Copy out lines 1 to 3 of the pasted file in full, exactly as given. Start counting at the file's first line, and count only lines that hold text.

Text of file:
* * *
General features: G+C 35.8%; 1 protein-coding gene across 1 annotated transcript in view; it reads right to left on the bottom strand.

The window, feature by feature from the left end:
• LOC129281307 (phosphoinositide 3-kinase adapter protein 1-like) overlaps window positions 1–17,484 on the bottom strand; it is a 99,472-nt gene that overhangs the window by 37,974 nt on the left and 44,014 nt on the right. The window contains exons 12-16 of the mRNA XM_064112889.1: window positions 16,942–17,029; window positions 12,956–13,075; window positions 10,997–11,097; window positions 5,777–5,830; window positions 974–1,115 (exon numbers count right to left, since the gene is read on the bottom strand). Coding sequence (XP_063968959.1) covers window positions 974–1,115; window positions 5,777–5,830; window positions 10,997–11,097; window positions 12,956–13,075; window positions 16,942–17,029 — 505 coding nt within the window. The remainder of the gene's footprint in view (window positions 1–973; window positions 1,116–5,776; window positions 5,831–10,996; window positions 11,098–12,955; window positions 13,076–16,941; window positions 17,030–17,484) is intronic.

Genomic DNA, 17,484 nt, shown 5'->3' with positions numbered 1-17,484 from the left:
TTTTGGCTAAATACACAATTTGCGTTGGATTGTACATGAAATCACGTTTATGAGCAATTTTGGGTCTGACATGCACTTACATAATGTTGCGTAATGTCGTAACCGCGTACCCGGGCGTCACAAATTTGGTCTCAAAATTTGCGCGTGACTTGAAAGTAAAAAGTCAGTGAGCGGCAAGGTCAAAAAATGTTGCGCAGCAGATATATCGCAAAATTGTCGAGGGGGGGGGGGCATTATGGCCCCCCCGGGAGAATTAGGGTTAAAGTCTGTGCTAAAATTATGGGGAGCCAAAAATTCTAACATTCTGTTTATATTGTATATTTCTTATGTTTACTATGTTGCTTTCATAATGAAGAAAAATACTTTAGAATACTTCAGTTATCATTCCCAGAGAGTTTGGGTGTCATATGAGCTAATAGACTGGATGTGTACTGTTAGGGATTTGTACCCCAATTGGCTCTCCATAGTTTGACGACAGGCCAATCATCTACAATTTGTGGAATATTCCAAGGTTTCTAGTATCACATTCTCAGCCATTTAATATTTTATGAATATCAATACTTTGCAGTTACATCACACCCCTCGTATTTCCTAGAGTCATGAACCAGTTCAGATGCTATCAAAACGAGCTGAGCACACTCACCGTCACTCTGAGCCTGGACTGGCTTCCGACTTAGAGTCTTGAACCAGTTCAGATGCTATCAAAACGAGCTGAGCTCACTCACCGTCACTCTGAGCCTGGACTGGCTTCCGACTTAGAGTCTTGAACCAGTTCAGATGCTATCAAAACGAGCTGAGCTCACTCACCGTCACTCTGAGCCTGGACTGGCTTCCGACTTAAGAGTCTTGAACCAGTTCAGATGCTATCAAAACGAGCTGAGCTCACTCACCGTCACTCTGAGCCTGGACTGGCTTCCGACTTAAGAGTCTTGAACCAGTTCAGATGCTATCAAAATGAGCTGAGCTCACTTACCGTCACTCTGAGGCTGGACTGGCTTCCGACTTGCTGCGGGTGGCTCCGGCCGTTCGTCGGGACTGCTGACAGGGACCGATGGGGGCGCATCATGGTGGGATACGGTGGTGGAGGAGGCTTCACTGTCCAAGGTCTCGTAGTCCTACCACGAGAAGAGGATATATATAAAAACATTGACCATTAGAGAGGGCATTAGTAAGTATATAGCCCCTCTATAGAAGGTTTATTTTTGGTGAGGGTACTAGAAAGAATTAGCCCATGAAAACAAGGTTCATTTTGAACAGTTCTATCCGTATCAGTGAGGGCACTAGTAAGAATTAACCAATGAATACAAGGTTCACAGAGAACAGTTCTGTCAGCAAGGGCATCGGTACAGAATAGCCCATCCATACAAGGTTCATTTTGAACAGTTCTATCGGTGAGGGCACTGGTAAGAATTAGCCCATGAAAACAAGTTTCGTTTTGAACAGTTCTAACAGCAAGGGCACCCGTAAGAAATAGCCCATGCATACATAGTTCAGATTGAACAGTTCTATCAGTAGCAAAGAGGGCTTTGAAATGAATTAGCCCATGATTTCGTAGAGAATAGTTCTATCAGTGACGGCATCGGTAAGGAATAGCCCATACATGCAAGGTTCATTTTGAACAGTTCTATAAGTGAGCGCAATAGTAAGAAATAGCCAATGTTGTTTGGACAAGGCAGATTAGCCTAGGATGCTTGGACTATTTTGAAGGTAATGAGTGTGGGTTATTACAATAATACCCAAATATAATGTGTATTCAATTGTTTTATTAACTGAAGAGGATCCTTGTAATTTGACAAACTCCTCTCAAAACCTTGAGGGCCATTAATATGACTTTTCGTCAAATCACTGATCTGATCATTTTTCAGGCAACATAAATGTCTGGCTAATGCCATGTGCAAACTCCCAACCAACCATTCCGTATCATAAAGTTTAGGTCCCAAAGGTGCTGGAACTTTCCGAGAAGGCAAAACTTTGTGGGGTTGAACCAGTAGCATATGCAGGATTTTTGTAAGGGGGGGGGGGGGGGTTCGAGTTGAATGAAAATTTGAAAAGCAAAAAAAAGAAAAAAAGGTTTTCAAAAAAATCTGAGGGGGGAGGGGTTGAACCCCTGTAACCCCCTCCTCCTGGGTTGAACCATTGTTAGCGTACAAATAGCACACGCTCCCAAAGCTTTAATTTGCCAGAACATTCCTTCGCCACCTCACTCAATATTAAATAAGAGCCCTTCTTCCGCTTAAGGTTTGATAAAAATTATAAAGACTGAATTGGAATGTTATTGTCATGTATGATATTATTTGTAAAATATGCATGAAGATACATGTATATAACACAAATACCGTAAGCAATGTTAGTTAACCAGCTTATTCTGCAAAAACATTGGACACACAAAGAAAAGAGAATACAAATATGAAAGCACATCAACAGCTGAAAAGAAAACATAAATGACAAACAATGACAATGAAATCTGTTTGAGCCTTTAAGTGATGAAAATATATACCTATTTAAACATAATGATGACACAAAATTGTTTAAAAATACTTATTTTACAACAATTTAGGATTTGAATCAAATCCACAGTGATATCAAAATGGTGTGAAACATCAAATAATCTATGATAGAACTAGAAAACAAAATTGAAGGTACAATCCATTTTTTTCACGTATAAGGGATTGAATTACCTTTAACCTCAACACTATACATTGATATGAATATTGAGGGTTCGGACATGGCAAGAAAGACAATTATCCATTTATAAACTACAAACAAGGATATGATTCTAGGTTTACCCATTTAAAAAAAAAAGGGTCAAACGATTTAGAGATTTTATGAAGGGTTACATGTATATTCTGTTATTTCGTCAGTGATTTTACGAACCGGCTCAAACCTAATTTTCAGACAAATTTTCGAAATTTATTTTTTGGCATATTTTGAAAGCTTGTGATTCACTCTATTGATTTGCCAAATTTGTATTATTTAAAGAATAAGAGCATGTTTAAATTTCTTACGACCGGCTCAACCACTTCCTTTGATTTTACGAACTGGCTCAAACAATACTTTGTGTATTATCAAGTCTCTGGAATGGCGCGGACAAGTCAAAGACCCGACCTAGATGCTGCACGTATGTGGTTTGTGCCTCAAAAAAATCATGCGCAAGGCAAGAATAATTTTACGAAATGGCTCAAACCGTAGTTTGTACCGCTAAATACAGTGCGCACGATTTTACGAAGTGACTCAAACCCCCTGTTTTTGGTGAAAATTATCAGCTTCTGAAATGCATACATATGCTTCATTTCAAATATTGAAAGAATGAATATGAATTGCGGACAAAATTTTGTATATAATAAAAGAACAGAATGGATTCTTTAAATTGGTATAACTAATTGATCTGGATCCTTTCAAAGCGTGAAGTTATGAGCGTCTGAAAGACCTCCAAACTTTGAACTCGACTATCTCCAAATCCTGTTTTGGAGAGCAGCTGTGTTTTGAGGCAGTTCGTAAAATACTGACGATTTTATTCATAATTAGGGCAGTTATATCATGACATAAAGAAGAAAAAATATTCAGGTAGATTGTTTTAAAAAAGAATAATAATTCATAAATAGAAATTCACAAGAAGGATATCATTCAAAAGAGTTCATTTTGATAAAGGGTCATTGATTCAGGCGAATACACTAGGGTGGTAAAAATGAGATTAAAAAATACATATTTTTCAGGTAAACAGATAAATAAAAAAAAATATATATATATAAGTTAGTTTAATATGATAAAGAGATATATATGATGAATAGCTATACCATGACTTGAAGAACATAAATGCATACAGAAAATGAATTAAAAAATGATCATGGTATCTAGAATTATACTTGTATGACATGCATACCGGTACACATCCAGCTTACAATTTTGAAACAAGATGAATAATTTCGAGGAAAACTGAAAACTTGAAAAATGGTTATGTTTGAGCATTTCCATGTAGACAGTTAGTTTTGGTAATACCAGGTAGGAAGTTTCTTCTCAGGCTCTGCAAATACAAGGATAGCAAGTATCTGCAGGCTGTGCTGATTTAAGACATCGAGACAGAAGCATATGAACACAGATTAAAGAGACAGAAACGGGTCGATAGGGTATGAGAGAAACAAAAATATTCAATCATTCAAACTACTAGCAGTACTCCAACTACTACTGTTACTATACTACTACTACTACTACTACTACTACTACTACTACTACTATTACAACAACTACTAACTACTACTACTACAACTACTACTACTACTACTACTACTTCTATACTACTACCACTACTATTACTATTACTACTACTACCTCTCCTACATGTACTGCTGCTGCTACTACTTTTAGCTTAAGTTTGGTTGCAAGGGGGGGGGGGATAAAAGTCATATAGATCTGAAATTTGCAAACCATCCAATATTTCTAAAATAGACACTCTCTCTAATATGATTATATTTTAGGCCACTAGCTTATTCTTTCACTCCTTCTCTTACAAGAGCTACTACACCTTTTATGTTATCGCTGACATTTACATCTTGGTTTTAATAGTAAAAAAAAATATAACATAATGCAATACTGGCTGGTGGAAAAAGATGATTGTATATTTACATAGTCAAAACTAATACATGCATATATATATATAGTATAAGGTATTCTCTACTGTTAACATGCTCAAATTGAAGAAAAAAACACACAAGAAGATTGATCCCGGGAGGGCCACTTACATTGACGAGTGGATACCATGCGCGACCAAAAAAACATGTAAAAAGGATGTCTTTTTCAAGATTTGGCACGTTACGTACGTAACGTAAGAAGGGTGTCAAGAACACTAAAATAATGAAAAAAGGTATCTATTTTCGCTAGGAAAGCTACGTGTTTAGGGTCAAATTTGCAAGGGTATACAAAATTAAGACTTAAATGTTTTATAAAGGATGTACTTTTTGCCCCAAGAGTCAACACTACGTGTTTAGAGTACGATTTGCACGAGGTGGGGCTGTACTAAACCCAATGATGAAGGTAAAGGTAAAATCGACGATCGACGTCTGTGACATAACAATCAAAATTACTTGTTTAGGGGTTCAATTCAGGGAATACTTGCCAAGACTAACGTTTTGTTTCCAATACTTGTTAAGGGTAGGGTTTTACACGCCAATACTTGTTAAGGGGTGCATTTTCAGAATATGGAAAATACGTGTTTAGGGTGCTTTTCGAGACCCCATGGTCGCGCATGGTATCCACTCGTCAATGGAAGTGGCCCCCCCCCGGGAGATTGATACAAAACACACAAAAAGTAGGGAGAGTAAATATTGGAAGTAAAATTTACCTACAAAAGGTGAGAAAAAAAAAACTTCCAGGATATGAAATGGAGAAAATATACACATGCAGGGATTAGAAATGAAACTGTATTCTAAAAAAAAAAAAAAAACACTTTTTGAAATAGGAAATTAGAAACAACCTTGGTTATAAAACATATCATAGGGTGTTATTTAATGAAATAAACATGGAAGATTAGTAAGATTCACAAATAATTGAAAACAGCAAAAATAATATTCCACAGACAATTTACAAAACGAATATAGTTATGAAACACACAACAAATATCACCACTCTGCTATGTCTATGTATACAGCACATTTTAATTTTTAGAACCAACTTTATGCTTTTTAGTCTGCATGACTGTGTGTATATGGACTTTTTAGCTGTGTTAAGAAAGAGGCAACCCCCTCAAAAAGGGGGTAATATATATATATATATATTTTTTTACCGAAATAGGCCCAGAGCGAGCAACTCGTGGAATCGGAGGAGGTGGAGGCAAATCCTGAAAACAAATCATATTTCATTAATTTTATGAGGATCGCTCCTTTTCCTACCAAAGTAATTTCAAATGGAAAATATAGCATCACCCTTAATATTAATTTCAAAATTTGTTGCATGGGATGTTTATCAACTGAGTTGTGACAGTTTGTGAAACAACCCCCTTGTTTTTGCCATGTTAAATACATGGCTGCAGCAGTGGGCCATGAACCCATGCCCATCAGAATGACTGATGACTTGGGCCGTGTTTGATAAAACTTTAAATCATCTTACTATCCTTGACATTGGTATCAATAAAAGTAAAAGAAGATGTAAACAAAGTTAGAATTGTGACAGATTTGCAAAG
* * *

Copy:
General features: G+C 35.8%; 1 protein-coding gene across 1 annotated transcript in view; it reads right to left on the bottom strand.

The window, feature by feature from the left end:
• LOC129281307 (phosphoinositide 3-kinase adapter protein 1-like) overlaps window positions 1–17,484 on the bottom strand; it is a 99,472-nt gene that overhangs the window by 37,974 nt on the left and 44,014 nt on the right. The window contains exons 12-16 of the mRNA XM_064112889.1: window positions 16,942–17,029; window positions 12,956–13,075; window positions 10,997–11,097; window positions 5,777–5,830; window positions 974–1,115 (exon numbers count right to left, since the gene is read on the bottom strand). Coding sequence (XP_063968959.1) covers window positions 974–1,115; window positions 5,777–5,830; window positions 10,997–11,097; window positions 12,956–13,075; window positions 16,942–17,029 — 505 coding nt within the window. The remainder of the gene's footprint in view (window positions 1–973; window positions 1,116–5,776; window positions 5,831–10,996; window positions 11,098–12,955; window positions 13,076–16,941; window positions 17,030–17,484) is intronic.